Astorga to Molinaseca
Sep 24, 2017
|Cecilia & I bounce out of bed around 7am and quickly get ready to go down for our 8:00am breakfast.
Today is one of those incredible blue sky days and although the morning is a bit chilly, the forecast is for the high 20’s today. We chose the prefect week as last week it apparently was cloudy and quite cool.
Departure time was 9:00am and we drove to Castrillo de los Polvazares – an historic typical ‘Maragato’ village whose architecture has remained unchanged since the 16th century. The stone buildings and paving stones are gorgeous. The morning sun gave the buildings a special glow for great photos.
From here we continue on to Foncebadon where we will start our journey. Here we can purchase a Camino shell, water and receive our first sello (stamp) in our Credencial. Let the walk begin!
It was a continuous gentle 2km climb up to the Cruce de Ferro (the iron cross) where peregrinos (pilgrims) leave a rock, shell or any symbolic item at the foot of the cross. Along with these items you leave your worries and problems behind, or a dedication to a family member or friend. This is a very integral part of the Camino and many leave something behind; a rock, a shell, or a photo, along with our worries and prayers for loved ones.
Paul & I continue along the undulating ridge to Manjarin, a simple refuge run by an eccentric fellow, Tomas, who believes he is still part of the Knights Templar and has devoted his life to caring for peregrinos. Out front are directional signs giving the distance for points all over the world. Here Paul Sr. picks up Paul as he is happy to finish for the day.
Shortly after, I meet up with Leslie, Annie & Cecilia. Leslie & Annie are driving with Paul Jr. to the lunch spot, and Cecilia & I decide to walk the 5km down to Acebo. It was a fairly steepish downhill and once we saw the village our knees were very happy to be stopping!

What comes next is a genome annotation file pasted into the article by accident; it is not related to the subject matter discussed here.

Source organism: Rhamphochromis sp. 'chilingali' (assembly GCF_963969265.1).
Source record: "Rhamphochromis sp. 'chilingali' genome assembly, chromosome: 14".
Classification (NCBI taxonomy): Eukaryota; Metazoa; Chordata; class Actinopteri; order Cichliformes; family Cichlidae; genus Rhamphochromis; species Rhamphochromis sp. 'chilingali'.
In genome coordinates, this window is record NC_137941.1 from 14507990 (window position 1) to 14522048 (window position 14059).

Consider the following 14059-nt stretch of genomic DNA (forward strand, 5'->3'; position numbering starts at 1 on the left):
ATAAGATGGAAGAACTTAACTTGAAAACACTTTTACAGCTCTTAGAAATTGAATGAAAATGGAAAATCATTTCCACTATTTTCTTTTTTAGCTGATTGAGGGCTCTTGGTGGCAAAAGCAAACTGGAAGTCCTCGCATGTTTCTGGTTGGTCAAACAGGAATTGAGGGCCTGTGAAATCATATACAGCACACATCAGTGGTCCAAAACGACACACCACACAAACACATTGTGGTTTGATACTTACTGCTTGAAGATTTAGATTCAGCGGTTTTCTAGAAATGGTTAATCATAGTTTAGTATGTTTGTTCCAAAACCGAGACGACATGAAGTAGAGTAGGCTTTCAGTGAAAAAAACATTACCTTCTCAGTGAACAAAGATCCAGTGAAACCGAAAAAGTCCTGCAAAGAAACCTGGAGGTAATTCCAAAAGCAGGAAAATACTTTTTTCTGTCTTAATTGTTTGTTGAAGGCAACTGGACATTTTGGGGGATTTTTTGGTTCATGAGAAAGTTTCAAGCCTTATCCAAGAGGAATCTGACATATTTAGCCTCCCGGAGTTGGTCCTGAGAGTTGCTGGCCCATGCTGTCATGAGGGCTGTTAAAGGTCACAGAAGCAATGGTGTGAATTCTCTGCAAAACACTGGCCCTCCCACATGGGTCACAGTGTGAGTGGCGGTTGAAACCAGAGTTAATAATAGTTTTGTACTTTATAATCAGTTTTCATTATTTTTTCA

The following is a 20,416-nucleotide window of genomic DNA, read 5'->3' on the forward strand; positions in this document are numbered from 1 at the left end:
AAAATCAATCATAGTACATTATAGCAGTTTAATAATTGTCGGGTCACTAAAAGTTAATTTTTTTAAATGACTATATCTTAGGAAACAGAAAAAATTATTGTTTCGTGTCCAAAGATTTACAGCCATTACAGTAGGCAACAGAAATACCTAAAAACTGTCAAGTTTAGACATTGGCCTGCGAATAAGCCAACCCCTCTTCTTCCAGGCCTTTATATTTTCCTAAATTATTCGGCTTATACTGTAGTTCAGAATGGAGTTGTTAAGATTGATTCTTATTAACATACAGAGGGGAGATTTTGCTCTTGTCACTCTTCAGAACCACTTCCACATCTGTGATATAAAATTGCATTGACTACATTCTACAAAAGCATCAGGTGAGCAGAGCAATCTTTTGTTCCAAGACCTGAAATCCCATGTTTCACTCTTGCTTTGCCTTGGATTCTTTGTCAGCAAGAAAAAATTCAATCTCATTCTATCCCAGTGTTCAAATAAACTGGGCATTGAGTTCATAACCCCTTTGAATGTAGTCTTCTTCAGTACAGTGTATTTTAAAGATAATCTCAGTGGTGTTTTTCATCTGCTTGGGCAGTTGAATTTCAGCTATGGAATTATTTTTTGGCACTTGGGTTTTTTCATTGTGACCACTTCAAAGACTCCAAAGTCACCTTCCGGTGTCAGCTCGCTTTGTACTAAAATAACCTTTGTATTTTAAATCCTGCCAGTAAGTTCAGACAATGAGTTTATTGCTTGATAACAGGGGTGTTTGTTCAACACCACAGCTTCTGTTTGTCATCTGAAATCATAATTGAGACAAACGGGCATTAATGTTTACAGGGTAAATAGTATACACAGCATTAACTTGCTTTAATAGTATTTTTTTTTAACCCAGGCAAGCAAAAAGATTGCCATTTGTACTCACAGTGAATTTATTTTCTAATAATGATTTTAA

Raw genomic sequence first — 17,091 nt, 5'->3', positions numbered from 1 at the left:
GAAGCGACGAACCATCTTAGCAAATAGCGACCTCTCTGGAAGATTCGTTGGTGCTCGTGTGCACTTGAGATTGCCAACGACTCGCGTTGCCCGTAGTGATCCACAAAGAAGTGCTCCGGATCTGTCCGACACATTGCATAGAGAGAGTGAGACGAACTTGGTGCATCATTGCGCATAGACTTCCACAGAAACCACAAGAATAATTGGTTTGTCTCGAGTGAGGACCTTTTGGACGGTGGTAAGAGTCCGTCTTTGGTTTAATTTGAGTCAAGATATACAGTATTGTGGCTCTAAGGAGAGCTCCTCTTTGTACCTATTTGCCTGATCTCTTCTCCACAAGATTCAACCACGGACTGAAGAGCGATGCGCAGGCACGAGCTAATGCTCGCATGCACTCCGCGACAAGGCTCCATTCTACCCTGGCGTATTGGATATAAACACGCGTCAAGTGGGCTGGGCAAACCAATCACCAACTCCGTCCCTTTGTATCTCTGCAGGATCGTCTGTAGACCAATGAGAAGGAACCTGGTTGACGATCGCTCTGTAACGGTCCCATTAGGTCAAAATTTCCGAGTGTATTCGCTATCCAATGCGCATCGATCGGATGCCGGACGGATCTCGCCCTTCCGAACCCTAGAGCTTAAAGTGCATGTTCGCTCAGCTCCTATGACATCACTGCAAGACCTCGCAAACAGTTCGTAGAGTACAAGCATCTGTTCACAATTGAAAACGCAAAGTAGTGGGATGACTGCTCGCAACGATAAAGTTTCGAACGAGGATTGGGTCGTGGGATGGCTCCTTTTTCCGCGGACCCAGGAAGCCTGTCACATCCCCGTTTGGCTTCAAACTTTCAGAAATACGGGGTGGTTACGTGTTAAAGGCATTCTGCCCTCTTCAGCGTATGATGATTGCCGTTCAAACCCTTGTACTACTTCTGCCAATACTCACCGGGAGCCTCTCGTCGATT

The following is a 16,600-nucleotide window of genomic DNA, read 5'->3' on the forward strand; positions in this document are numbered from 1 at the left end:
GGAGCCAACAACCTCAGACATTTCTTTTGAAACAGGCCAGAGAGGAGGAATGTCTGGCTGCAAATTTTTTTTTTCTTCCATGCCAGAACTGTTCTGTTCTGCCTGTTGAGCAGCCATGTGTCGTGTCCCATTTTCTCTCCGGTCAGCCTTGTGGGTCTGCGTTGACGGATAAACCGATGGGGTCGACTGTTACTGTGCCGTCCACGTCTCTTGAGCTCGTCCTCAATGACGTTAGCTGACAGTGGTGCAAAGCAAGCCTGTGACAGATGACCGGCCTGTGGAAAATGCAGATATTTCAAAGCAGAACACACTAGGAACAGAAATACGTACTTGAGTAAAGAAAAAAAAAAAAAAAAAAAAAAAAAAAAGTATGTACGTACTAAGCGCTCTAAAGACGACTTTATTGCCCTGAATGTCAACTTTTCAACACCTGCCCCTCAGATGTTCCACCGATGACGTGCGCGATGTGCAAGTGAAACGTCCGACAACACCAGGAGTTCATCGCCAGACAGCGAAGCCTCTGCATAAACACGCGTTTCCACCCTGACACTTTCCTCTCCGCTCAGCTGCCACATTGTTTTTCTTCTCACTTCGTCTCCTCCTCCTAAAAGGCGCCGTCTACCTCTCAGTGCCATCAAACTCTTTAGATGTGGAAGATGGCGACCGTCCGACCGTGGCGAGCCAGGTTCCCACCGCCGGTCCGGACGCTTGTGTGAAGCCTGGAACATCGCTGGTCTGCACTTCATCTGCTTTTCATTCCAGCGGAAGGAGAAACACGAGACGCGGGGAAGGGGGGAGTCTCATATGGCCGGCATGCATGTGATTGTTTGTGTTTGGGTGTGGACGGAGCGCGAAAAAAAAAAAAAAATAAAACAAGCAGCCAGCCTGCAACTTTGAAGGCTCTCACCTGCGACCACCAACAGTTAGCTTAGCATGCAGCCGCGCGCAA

Acebo is a glimpse of a vanishing world, old stone houses with balconies that overhang and a central gutter in the road. The restaurant Meson El Acebo is a popular spot and rightfully so as the food was delicious! It was served family style with a large variety and quantity of food, oh yes, and plenty of wine! No wonder they need a siesta after a huge meal with wine! The group was very animated and jovial and we seem to have so much laughter (even without the wine) – what fun.
Some of us choose to ride back to the village of Molinaseca and the majority tackled the downhill 5km trail. The temperature was now about 24C and the trail is in a valley so a bit of a heat trap. Before long though, the hardy ones cross at the Romanesque bridge of Molinaseca and made their way through the gorgeous narrow street to our hotel.
First thing was to shower and then do a wee bit of laundry – hope it stays warm enough to dry!
Decision making on what to do for dinner was a slow process, but we finally decided on Paul’s suggestion of the Capricho de Josana. I was still overstuffed from lunch, so only had a glass of wine. Two of the ladies wanted to eat light and ordered a salad – when they arrived we almost fell off our chairs. They were the largest salads and would have fed at least two or three people. Tammy ordered a burger and it was equally ginormous! They are certainly not chintzy with the food portions.
After much chatter and laughter we made our way back to the hotel – a mere block. Cecilia and I chattered on whilst updated Facebook with photos and answering emails and finally went to sleep!